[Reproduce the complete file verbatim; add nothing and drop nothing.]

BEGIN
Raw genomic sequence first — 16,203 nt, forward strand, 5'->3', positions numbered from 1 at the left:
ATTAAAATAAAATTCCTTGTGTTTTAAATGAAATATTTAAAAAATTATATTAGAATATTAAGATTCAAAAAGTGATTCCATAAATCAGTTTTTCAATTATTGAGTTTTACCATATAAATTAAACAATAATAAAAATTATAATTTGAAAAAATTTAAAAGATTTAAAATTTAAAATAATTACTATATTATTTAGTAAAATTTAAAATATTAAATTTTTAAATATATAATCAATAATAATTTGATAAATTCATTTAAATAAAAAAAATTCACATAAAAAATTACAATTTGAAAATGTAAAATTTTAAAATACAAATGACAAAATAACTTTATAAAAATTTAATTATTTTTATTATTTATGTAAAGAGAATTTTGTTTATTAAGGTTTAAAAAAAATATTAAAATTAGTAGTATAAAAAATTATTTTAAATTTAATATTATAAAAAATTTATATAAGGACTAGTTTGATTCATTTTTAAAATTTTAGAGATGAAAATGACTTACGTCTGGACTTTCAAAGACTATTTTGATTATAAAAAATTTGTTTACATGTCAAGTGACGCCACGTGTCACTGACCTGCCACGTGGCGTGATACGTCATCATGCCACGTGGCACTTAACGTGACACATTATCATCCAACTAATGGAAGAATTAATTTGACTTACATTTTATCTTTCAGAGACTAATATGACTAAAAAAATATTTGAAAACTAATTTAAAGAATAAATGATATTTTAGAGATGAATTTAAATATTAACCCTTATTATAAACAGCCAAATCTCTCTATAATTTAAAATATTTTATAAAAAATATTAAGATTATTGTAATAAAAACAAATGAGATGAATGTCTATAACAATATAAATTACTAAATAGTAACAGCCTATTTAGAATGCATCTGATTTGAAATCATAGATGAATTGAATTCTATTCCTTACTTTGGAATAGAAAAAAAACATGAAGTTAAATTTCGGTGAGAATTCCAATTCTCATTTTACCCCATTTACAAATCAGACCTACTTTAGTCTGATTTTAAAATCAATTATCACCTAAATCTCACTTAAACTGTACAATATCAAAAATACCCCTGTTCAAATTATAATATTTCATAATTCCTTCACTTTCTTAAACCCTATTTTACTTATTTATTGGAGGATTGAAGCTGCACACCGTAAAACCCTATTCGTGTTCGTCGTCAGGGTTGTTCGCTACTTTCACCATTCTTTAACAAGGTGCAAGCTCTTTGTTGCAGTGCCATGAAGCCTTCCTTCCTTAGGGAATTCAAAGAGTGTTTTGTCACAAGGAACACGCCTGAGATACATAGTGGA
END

Raw genomic sequence first — 16,203 nt, forward strand, 5'->3', positions numbered from 1 at the left:
ATTAAAATAAAATTCCTTGTGTTTTAAATGAAATATTTAAAAAATTATATTAGAATATTAAGATTCAAAAAGTGATTCCATAAATCAGTTTTTCAATTATTGAGTTTTACCATATAAATTAAACAATAATAAAAATTATAATTTGAAAAAATTTAAAAGATTTAAAATTTAAAATAATTACTATATTATTTAGTAAAATTTAAAATATTAAATTTTTAAATATATAATCAATAATAATTTGATAAATTCATTTAAATAAAAAAAATTCACATAAAAAATTACAATTTGAAAATGTAAAATTTTAAAATACAAATGACAAAATAACTTTATAAAAATTTAATTATTTTTATTATTTATGTAAAGAGAATTTTGTTTATTAAGGTTTAAAAAAAATATTAAAATTAGTAGTATAAAAAATTATTTTAAATTTAATATTATAAAAAATTTATATAAGGACTAGTTTGATTCATTTTTAAAATTTTAGAGATGAAAATGACTTACGTCTGGACTTTCAAAGACTATTTTGATTATAAAAAATTTGTTTACATGTCAAGTGACGCCACGTGTCACTGACCTGCCACGTGGCGTGATACGTCATCATGCCACGTGGCACTTAACGTGACACATTATCATCCAACTAATGGAAGAATTAATTTGACTTACATTTTATCTTTCAGAGACTAATATGACTAAAAAAATATTTGAAAACTAATTTAAAGAATAAATGATATTTTAGAGATGAATTTAAATATTAACCCTTATTATAAACAGCCAAATCTCTCTATAATTTAAAATATTTTATAAAAAATATTAAGATTATTGTAATAAAAACAAATGAGATGAATGTCTATAACAATATAAATTACTAAATAGTAACAGCCTATTTAGAATGCATCTGATTTGAAATCATAGATGAATTGAATTCTATTCCTTACTTTGGAATAGAAAAAAAACATGAAGTTAAATTTCGGTGAGAATTCCAATTCTCATTTTACCCCATTTACAAATCAGACCTACTTTAGTCTGATTTTAAAATCAATTATCACCTAAATCTCACTTAAACTGTACAATATCAAAAATACCCCTGTTCAAATTATAATATTTCATAATTCCTTCACTTTCTTAAACCCTATTTTACTTATTTATTGGAGGATTGAAGCTGCACACCGTAAAACCCTATTCGTGTTCGTCGTCAGGGTTGTTCGCTACTTTCACCATTCTTTAACAAGGTGCAAGCTCTTTGTTGCAGTGCCATGAAGCCTTCCTTCCTTAGGGAATTCAAAGAGTGTTTTGTCACAAGGAACACGCCTGAGATACATAGTGGA